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Eugene Burton Ely was born on a farm near Williamsburg, Iowa October 1, 1886. He worked as an automobile mechanic and later became a driver for a Catholic priest in Cosgrove, near Iowa City.

Eugene and the priest set a speed record for automobiles, driving fast between Iowa City and Davenport.

Ely later moved to the West Coast and in 1909, he bought a Curtiss plane in Portland, Oregon. Realizing the potential income from flying exhibitions; he taught himself to fly through trial and error, and refined his skills at a flying school run by aviation pioneer Glen Curtiss.

Curtiss signed Ely to his exhibition team. During an October 1910 show in Baltimore, Ely was approached by a Navy captain who was assigned to develop naval aviation. He asked if Ely wanted to try taking off from a ship and landing back on the same ship.

Ely accepted the captainís offer. It was a proposition with a great deal of danger. Ely might crash into the ocean or the ship's structure. To make matters worse, Ely didn't know how to swim.

Ely's willingness to give it a shot probably stemmed from his roots working on his family's farm. The Midwestern work ethics instills the idea that farm boys can do anything after working on the family farm. In combat, farm boys are the first to go and the first to get shot. That's just the way it is.

In November 1910, on board the USS Birmingham, Ely strapped bicycle inner tubes across his chest in a make-shift life jacket. He wore a leather helmet while roaring down an 83 foot-long, makeshift wooden flight deck. After clearing the ship, the plane lost altitude and its wheels dipped into the water before climbing back into the sky. After almost crashing, Ely landed on shore and wiped water off his goggles - the water splashed all over him as he skimmed the surface of the ocean. Ely became the first brave man to take off from the deck of the ship, and almost didn't make it! What a dare devil!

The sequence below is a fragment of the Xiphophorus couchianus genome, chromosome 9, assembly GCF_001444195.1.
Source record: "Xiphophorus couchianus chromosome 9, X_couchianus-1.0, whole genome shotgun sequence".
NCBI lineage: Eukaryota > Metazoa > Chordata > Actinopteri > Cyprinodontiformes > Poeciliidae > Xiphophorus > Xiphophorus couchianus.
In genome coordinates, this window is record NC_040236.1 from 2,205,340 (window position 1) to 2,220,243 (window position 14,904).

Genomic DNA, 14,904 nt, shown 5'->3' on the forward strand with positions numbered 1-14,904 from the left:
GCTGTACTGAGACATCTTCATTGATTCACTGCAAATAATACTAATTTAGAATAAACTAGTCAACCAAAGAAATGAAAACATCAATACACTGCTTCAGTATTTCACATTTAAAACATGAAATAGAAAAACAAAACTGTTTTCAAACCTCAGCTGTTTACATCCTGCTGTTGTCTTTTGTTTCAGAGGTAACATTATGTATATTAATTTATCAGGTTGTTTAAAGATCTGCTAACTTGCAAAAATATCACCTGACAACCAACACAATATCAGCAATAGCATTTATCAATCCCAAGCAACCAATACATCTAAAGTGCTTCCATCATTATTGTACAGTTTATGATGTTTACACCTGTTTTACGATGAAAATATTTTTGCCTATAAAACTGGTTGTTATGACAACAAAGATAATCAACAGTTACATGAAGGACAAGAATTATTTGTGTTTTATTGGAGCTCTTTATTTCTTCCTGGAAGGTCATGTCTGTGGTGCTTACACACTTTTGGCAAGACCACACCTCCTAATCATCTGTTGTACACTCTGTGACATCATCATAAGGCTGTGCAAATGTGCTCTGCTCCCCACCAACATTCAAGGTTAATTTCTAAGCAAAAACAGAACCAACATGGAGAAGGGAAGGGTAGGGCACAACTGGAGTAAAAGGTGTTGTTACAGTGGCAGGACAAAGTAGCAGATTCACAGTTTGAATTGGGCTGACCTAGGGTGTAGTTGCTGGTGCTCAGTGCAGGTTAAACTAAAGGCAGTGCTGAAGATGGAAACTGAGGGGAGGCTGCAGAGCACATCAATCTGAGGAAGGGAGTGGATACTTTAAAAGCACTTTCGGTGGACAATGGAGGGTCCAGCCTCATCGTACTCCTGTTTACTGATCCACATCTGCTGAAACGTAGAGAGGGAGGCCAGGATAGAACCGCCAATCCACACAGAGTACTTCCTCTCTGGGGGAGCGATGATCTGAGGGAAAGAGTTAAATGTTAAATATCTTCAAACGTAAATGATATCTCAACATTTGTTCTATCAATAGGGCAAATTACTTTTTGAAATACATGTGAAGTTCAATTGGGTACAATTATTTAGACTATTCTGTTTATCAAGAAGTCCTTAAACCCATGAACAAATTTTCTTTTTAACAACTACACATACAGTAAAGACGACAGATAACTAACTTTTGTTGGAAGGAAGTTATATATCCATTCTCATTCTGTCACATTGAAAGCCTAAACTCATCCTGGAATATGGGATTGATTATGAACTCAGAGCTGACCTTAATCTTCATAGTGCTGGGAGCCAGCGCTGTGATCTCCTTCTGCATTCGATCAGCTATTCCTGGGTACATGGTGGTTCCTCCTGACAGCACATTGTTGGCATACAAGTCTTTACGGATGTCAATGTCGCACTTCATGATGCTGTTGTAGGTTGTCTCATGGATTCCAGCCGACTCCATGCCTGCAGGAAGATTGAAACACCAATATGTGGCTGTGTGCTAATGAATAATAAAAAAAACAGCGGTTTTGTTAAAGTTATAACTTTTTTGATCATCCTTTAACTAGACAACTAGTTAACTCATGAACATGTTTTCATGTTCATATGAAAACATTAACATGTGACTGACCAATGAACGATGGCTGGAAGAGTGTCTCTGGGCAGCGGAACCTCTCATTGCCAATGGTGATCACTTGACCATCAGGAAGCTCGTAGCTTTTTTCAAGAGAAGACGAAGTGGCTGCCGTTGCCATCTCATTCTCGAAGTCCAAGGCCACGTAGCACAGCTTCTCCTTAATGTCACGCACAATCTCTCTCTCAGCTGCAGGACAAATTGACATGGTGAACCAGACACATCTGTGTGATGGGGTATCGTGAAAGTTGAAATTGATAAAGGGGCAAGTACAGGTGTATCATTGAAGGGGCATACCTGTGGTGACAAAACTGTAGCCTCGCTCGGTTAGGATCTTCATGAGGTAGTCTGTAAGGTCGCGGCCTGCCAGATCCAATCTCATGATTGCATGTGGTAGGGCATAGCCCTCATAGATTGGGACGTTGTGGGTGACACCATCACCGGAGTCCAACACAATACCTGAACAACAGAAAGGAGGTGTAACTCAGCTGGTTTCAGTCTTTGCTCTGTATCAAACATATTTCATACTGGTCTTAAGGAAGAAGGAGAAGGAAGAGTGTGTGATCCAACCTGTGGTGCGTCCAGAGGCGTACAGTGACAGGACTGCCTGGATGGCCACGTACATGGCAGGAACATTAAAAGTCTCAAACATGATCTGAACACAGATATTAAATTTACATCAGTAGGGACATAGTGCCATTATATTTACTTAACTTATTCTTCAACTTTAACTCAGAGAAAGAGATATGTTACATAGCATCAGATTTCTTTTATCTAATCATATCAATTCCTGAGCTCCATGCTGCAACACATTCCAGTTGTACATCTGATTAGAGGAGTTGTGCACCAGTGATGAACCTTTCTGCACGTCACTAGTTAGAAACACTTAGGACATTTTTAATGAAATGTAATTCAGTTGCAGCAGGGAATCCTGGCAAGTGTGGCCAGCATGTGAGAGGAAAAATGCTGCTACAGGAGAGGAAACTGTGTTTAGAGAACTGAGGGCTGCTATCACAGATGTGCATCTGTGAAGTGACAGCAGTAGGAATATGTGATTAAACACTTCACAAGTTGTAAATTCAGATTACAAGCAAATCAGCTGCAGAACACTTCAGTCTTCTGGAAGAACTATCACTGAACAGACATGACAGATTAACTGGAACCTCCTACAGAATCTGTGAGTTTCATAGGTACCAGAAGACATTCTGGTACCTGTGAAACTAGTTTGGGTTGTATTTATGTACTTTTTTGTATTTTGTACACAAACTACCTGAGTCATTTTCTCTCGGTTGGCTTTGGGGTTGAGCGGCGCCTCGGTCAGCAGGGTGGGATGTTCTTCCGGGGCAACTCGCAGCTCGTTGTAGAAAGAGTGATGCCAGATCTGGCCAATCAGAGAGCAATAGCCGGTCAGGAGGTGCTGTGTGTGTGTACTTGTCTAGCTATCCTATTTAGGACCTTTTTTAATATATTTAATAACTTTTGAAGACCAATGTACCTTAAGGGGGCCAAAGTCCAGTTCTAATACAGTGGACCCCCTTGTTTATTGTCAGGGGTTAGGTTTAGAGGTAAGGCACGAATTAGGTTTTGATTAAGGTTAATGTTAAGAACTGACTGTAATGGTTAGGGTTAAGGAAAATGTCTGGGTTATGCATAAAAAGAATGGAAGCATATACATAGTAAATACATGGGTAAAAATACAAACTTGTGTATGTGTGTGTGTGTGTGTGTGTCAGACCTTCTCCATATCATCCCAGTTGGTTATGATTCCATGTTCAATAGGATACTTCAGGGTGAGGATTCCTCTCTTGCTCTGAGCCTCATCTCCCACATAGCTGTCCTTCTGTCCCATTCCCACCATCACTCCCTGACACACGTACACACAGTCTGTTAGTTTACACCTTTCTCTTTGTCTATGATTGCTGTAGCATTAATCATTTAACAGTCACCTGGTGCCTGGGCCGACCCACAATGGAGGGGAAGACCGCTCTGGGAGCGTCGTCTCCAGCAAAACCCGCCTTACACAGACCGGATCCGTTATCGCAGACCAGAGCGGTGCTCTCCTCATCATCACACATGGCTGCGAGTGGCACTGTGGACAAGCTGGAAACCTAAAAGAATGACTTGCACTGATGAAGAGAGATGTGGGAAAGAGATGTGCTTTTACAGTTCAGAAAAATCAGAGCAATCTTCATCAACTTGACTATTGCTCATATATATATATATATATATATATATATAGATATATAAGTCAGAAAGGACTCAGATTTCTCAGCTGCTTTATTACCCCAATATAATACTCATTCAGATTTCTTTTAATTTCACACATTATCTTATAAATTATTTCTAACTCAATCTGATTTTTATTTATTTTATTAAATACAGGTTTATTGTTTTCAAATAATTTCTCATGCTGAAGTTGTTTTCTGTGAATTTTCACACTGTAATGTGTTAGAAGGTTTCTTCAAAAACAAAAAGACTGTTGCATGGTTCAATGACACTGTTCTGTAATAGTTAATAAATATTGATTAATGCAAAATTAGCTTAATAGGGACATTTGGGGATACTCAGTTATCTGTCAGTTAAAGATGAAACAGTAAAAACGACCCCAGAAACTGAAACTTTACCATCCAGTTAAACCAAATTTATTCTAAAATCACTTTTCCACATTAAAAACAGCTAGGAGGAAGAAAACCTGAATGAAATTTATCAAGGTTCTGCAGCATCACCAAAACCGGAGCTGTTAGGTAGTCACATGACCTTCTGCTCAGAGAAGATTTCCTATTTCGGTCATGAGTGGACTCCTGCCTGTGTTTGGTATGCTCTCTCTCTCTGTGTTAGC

But he didn't rest on his laurels. In January 1911 he took off from a San Francisco racetrack and landed on the USS Pennsylvania in San Francisco Bay. A hook hanging from his plane caught a rope tied to two sand bags on the deck of the Pennsylvania, giving Ely the distinction of being the first man to land on the deck of a ship.

Charles Lindberg got ticker tape parades and audiences with presidents and prime ministers while Eugene Ely's only fame was a glass of champagne and sandwich on the deck of the USS Pennsylvania. After downing his sandwich and champagne Ely climbed into his plane, took off, and flew back to shore.

Ely continued exhibition flying, giving most Americans their first glimpse of an airplane, flying by the seat of his pants while pushing the limits of his aircraft.

Just months after his shipboard take-off and landing, Ely was killed during an exhibition flight at the George State Fair. While a crowd of 20,000 watched in horror, Ely was unable to pull out of a spiral and crashed, breaking his neck in the fatal accident.

He was buried in a cemetery near Williamsburg, Iowa, but wasn't forgotten by the Navy of his home state. A Navy ceremony in Norfolk, Virginia marked the 100th anniversary of the first maritime takeoff. He was inducted into the Iowa Aviation Hall of Fame in 1994 and was honored January 29 at the Museum's 14th annual "Chili Fly-In".

It's only right that he be honored for being the pioneer of aircraft carrier warfare that marked the beginning of the end for the Japanese Empire at the Battle of Midway during WW!!.

The fame and fortune that eluded this Iowa farm boy, doesn't dim the lights of his accomplishments. All he needed was a good journalist, a windy politician and a puffed up admiral and he'd have been famous worldwide. That didn't happen, so I told his story to you, hoping I did something proper and you will do the same. After all, when we leave this earth, all we leave behind is our good name or the alternative.

Eugene Ely gave us adventure, honor and his accomplishments. What more could a man do for his comrades and his country. We salute him.

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